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MPCNC Table Top Built and Aligned

mpcnc table top

My MPCNC table top is built, mounted and aligned.

Since I planned to run the Mostly Printed CNC in a corner of the garage, I decided to use two walls to support the table. It’s been a while in coming, but the MPCNC table top is now in place.

The table is made of half-inch plywood glued to a hardwood frame. The MPCNC table top is supported along the walls with 2×4 cleats screwed into studs. The frame is attached to the cleats using 1/4 inch dowels. The dowels are glued into the cleats, but not glued on the table side. This way, I can remove it. The dowels were drilled using a 3D printed jig which was clamped into place to make sure the holes lined up.

The open corner (lower left) is supported by a hardwood leg with a level adjustment at the foot. This leveler has a 3D printed base, with a 1/4 inch bolt through a T-nut in the base of the leg. There is about one inch of adjustment. I was very careful in leveling the cleats.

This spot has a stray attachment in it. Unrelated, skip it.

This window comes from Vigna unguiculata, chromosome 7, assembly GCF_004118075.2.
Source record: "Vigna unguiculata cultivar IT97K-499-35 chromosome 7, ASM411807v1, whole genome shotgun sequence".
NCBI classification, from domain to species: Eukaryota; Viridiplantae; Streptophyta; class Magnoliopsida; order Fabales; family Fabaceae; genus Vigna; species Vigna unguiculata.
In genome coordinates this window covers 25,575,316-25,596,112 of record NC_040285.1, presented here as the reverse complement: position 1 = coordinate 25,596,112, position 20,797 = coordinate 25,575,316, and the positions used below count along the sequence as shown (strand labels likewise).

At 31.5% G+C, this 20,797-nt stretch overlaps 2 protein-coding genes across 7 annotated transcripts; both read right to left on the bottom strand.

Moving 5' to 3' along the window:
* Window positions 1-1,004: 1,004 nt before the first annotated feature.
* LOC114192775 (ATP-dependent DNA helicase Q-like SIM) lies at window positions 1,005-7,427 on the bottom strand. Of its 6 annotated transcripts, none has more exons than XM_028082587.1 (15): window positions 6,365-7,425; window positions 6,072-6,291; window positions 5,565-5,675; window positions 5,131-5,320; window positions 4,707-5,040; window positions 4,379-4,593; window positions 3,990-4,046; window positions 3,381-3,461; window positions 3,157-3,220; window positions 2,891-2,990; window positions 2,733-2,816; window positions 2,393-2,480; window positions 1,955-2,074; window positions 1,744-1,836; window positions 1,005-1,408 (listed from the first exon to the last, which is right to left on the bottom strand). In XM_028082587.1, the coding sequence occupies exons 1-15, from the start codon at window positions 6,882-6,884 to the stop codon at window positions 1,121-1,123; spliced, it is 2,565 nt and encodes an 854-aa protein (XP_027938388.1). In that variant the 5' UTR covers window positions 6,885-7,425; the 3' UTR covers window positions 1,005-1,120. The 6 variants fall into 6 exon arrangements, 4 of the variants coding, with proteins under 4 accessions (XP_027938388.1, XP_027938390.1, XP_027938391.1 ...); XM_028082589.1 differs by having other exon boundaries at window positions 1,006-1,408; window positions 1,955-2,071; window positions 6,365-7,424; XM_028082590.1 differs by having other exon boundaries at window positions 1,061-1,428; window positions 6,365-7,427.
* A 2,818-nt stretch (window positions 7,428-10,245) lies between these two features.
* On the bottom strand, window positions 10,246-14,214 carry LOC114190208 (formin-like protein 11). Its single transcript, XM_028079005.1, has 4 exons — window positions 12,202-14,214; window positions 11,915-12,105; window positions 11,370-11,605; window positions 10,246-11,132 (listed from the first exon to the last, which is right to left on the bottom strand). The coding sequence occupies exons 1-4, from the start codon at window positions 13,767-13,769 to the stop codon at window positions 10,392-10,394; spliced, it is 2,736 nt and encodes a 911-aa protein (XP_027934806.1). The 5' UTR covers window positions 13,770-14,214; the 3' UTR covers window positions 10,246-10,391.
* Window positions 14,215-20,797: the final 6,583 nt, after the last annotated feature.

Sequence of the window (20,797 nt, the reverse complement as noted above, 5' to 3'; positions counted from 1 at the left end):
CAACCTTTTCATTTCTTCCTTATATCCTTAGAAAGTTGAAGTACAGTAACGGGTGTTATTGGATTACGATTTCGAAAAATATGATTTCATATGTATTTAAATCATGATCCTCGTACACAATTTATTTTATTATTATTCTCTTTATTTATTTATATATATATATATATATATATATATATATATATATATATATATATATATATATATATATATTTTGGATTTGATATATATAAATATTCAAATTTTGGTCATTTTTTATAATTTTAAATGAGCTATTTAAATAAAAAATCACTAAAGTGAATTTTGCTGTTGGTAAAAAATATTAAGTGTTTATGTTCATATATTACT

When I placed the table on the cleats, it took a few taps with a rubber mallet to get the MPCNC table top to seat down, and the leg required little adjustment. And voila, a perfectly level and sturdy table. I am pretty sure that this table could take my weight, but I have not had the courage to actually sit on it yet!

MPCNC Table Top – Mounting the machine with bolts

The table is 38 by 32 inches and is very square. The MPCNC machine frame is mounted with 5/16 bolts that are placed in the corner posts and run through the plywood table surface, with a nut and washer underneath. The mounting holes are 2.5” inches in from each corner.

All of the holes are drilled at 5/16 diameter. My original plan was to widen two of the holes so that I could make slight adjustments to get the frame square. However, everything seems to have squared up nicely on the first attempt. To get the height aligned, I did some gentle tapping down on the corner posts with the rubber mallet.

It is a great feeling of accomplishment (for me, at any rate) to run the level along all the pipes and see that little bubble sitting in the middle!

By the way, if any of you have been checking the Mostly Printed CNC web site, you may notice that Ryan has designed some updated 3D printed parts. I have not printed these, but am sticking with the parts in place before May 2016.

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